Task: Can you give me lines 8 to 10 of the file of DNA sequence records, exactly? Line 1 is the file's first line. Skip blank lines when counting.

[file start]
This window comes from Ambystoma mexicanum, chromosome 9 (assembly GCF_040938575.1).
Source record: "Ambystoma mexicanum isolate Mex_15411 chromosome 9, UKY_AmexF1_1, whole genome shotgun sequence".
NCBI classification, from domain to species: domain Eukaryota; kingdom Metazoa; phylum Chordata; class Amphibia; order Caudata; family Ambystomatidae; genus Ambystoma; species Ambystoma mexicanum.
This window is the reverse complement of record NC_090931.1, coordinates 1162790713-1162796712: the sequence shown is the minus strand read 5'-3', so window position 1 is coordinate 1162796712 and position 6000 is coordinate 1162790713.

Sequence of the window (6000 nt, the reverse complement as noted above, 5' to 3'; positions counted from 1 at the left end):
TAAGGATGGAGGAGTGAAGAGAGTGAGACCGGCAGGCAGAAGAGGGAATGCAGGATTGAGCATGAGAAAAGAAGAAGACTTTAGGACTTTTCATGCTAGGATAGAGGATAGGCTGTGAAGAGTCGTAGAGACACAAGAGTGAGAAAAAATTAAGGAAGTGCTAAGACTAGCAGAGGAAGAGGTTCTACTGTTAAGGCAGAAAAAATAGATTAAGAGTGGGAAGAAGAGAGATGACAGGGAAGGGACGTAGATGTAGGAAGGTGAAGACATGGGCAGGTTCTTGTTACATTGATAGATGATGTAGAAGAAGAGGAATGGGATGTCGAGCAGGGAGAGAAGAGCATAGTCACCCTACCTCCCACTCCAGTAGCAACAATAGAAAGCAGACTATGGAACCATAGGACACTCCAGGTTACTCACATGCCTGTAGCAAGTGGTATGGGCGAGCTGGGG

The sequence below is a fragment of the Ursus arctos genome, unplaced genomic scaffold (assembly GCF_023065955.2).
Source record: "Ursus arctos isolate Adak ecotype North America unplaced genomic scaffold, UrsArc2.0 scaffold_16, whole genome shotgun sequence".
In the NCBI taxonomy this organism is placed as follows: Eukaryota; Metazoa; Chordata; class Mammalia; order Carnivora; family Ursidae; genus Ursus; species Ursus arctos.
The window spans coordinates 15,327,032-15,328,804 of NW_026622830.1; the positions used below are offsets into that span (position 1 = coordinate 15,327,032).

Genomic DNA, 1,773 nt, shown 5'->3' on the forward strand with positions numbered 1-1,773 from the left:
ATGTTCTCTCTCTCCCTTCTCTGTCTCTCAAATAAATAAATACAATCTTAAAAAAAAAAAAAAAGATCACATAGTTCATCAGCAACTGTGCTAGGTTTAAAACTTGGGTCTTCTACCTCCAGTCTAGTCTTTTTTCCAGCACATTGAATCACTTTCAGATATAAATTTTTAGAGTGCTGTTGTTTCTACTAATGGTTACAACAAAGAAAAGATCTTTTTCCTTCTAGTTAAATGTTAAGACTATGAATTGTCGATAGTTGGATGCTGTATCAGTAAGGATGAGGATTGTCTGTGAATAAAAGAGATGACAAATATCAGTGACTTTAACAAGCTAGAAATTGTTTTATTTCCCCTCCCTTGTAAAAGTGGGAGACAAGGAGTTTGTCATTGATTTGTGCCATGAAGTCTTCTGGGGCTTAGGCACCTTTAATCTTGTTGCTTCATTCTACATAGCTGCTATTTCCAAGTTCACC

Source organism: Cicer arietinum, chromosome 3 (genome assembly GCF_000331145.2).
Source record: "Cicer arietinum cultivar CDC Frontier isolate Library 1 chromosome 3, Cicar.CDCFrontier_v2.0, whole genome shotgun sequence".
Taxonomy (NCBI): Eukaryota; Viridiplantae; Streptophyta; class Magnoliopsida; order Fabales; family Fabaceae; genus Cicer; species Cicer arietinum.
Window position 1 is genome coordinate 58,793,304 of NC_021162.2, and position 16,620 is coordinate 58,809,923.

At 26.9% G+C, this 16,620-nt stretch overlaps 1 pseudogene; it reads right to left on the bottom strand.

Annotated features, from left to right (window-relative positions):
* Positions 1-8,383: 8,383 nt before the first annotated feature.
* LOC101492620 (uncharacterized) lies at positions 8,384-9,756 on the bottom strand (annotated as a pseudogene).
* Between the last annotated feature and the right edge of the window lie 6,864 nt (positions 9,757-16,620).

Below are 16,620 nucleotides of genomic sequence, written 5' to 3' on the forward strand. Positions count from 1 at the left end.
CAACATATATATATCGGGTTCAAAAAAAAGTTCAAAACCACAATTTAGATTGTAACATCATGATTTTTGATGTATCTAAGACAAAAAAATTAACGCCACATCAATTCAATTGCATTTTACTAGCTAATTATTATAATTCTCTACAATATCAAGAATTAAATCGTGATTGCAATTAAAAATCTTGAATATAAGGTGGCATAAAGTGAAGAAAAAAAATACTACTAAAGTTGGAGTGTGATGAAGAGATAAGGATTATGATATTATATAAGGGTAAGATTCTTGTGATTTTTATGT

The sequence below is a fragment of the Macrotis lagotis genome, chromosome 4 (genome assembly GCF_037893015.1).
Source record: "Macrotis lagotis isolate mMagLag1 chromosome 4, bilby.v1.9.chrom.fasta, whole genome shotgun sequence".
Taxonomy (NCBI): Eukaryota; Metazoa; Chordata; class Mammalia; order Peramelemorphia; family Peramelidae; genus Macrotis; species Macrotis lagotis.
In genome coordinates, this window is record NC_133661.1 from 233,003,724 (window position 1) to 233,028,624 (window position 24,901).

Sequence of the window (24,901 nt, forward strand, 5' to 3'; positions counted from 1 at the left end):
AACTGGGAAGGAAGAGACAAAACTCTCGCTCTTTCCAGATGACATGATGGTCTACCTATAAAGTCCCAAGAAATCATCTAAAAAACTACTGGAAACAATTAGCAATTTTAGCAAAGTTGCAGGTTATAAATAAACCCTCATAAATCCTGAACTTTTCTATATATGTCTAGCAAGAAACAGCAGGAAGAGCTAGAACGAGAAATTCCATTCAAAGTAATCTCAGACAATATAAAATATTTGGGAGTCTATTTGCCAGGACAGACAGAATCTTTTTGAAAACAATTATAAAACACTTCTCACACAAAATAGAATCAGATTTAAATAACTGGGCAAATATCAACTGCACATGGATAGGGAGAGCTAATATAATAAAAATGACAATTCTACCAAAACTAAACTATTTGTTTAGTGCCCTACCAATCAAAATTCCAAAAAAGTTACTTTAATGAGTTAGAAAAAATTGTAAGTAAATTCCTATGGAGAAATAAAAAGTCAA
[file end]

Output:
Source record: "Ursus arctos isolate Adak ecotype North America unplaced genomic scaffold, UrsArc2.0 scaffold_16, whole genome shotgun sequence".
In the NCBI taxonomy this organism is placed as follows: Eukaryota; Metazoa; Chordata; class Mammalia; order Carnivora; family Ursidae; genus Ursus; species Ursus arctos.
The window spans coordinates 15,327,032-15,328,804 of NW_026622830.1; the positions used below are offsets into that span (position 1 = coordinate 15,327,032).